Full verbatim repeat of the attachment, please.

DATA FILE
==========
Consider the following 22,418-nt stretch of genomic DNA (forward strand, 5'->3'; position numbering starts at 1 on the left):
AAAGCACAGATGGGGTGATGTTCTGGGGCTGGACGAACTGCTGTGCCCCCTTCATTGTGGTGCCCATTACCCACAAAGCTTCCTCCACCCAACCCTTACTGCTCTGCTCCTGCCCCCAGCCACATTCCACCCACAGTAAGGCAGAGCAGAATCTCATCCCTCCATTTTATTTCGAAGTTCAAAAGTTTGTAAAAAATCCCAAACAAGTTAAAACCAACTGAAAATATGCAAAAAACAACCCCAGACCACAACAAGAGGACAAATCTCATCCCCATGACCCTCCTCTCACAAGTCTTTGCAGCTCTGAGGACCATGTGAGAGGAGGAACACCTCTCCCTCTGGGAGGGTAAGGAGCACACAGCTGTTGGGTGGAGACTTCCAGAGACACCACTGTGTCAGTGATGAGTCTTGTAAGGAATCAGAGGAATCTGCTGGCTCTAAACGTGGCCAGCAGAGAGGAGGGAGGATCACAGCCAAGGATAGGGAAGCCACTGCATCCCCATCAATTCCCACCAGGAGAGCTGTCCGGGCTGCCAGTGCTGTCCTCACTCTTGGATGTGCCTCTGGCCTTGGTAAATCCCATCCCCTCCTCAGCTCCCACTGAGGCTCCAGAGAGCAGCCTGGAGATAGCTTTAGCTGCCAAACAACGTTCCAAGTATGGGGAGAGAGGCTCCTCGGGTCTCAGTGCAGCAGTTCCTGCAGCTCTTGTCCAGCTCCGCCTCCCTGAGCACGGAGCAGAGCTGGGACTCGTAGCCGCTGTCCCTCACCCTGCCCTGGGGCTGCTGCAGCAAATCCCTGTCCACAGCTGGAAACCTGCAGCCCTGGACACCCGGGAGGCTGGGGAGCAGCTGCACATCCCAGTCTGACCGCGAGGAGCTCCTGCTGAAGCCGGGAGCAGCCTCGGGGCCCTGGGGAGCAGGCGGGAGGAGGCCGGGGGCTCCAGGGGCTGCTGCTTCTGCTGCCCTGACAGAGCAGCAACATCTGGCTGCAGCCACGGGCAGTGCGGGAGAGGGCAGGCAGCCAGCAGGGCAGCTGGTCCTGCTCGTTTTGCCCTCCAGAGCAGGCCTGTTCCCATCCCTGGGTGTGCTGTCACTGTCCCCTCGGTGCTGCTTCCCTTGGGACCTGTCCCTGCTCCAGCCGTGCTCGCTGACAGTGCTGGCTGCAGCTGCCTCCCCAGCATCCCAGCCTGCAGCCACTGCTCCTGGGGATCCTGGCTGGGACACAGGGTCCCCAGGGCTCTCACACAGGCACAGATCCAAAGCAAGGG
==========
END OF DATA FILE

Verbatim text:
Consider the following 22,418-nt stretch of genomic DNA (forward strand, 5'->3'; position numbering starts at 1 on the left):
AAAGCACAGATGGGGTGATGTTCTGGGGCTGGACGAACTGCTGTGCCCCCTTCATTGTGGTGCCCATTACCCACAAAGCTTCCTCCACCCAACCCTTACTGCTCTGCTCCTGCCCCCAGCCACATTCCACCCACAGTAAGGCAGAGCAGAATCTCATCCCTCCATTTTATTTCGAAGTTCAAAAGTTTGTAAAAAATCCCAAACAAGTTAAAACCAACTGAAAATATGCAAAAAACAACCCCAGACCACAACAAGAGGACAAATCTCATCCCCATGACCCTCCTCTCACAAGTCTTTGCAGCTCTGAGGACCATGTGAGAGGAGGAACACCTCTCCCTCTGGGAGGGTAAGGAGCACACAGCTGTTGGGTGGAGACTTCCAGAGACACCACTGTGTCAGTGATGAGTCTTGTAAGGAATCAGAGGAATCTGCTGGCTCTAAACGTGGCCAGCAGAGAGGAGGGAGGATCACAGCCAAGGATAGGGAAGCCACTGCATCCCCATCAATTCCCACCAGGAGAGCTGTCCGGGCTGCCAGTGCTGTCCTCACTCTTGGATGTGCCTCTGGCCTTGGTAAATCCCATCCCCTCCTCAGCTCCCACTGAGGCTCCAGAGAGCAGCCTGGAGATAGCTTTAGCTGCCAAACAACGTTCCAAGTATGGGGAGAGAGGCTCCTCGGGTCTCAGTGCAGCAGTTCCTGCAGCTCTTGTCCAGCTCCGCCTCCCTGAGCACGGAGCAGAGCTGGGACTCGTAGCCGCTGTCCCTCACCCTGCCCTGGGGCTGCTGCAGCAAATCCCTGTCCACAGCTGGAAACCTGCAGCCCTGGACACCCGGGAGGCTGGGGAGCAGCTGCACATCCCAGTCTGACCGCGAGGAGCTCCTGCTGAAGCCGGGAGCAGCCTCGGGGCCCTGGGGAGCAGGCGGGAGGAGGCCGGGGGCTCCAGGGGCTGCTGCTTCTGCTGCCCTGACAGAGCAGCAACATCTGGCTGCAGCCACGGGCAGTGCGGGAGAGGGCAGGCAGCCAGCAGGGCAGCTGGTCCTGCTCGTTTTGCCCTCCAGAGCAGGCCTGTTCCCATCCCTGGGTGTGCTGTCACTGTCCCCTCGGTGCTGCTTCCCTTGGGACCTGTCCCTGCTCCAGCCGTGCTCGCTGACAGTGCTGGCTGCAGCTGCCTCCCCAGCATCCCAGCCTGCAGCCACTGCTCCTGGGGATCCTGGCTGGGACACAGGGTCCCCAGGGCTCTCACACAGGCACAGATCCAAAGCAAGGG